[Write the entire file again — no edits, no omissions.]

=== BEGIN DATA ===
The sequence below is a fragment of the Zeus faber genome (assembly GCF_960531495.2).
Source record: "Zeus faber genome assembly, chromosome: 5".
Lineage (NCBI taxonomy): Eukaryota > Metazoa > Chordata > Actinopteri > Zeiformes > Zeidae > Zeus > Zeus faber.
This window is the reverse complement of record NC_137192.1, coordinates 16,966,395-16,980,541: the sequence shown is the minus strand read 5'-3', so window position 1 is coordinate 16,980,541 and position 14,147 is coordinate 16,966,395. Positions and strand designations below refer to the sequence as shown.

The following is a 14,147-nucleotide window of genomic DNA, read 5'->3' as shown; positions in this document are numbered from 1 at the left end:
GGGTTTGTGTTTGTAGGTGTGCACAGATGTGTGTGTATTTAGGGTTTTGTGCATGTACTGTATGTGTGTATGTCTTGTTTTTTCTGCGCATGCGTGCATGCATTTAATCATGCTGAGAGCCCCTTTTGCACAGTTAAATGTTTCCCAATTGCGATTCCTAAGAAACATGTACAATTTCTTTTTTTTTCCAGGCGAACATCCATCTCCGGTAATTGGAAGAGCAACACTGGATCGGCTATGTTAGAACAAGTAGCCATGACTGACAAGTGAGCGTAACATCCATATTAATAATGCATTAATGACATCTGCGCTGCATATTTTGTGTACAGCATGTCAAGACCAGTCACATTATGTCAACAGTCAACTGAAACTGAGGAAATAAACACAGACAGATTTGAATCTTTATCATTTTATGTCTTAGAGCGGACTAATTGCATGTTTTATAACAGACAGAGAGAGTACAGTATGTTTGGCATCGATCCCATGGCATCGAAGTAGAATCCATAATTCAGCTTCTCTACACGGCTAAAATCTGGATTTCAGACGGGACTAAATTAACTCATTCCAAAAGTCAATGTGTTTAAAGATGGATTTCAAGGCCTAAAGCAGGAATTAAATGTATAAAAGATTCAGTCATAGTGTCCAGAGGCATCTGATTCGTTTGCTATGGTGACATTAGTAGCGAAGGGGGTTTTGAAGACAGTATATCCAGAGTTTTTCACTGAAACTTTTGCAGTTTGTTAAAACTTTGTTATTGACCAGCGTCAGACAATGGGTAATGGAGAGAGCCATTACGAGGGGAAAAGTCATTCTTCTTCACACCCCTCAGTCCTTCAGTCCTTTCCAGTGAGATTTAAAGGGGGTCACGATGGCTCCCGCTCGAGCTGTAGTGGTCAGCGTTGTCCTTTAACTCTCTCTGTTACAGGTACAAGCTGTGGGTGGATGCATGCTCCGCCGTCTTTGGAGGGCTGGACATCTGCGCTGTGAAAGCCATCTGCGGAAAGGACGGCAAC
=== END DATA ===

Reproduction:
The sequence below is a fragment of the Zeus faber genome (assembly GCF_960531495.2).
Source record: "Zeus faber genome assembly, chromosome: 5".
Lineage (NCBI taxonomy): Eukaryota > Metazoa > Chordata > Actinopteri > Zeiformes > Zeidae > Zeus > Zeus faber.
This window is the reverse complement of record NC_137192.1, coordinates 16,966,395-16,980,541: the sequence shown is the minus strand read 5'-3', so window position 1 is coordinate 16,980,541 and position 14,147 is coordinate 16,966,395. Positions and strand designations below refer to the sequence as shown.

The following is a 14,147-nucleotide window of genomic DNA, read 5'->3' as shown; positions in this document are numbered from 1 at the left end:
GGGTTTGTGTTTGTAGGTGTGCACAGATGTGTGTGTATTTAGGGTTTTGTGCATGTACTGTATGTGTGTATGTCTTGTTTTTTCTGCGCATGCGTGCATGCATTTAATCATGCTGAGAGCCCCTTTTGCACAGTTAAATGTTTCCCAATTGCGATTCCTAAGAAACATGTACAATTTCTTTTTTTTTCCAGGCGAACATCCATCTCCGGTAATTGGAAGAGCAACACTGGATCGGCTATGTTAGAACAAGTAGCCATGACTGACAAGTGAGCGTAACATCCATATTAATAATGCATTAATGACATCTGCGCTGCATATTTTGTGTACAGCATGTCAAGACCAGTCACATTATGTCAACAGTCAACTGAAACTGAGGAAATAAACACAGACAGATTTGAATCTTTATCATTTTATGTCTTAGAGCGGACTAATTGCATGTTTTATAACAGACAGAGAGAGTACAGTATGTTTGGCATCGATCCCATGGCATCGAAGTAGAATCCATAATTCAGCTTCTCTACACGGCTAAAATCTGGATTTCAGACGGGACTAAATTAACTCATTCCAAAAGTCAATGTGTTTAAAGATGGATTTCAAGGCCTAAAGCAGGAATTAAATGTATAAAAGATTCAGTCATAGTGTCCAGAGGCATCTGATTCGTTTGCTATGGTGACATTAGTAGCGAAGGGGGTTTTGAAGACAGTATATCCAGAGTTTTTCACTGAAACTTTTGCAGTTTGTTAAAACTTTGTTATTGACCAGCGTCAGACAATGGGTAATGGAGAGAGCCATTACGAGGGGAAAAGTCATTCTTCTTCACACCCCTCAGTCCTTCAGTCCTTTCCAGTGAGATTTAAAGGGGGTCACGATGGCTCCCGCTCGAGCTGTAGTGGTCAGCGTTGTCCTTTAACTCTCTCTGTTACAGGTACAAGCTGTGGGTGGATGCATGCTCCGCCGTCTTTGGAGGGCTGGACATCTGCGCTGTGAAAGCCATCTGCGGAAAGGACGGCAAC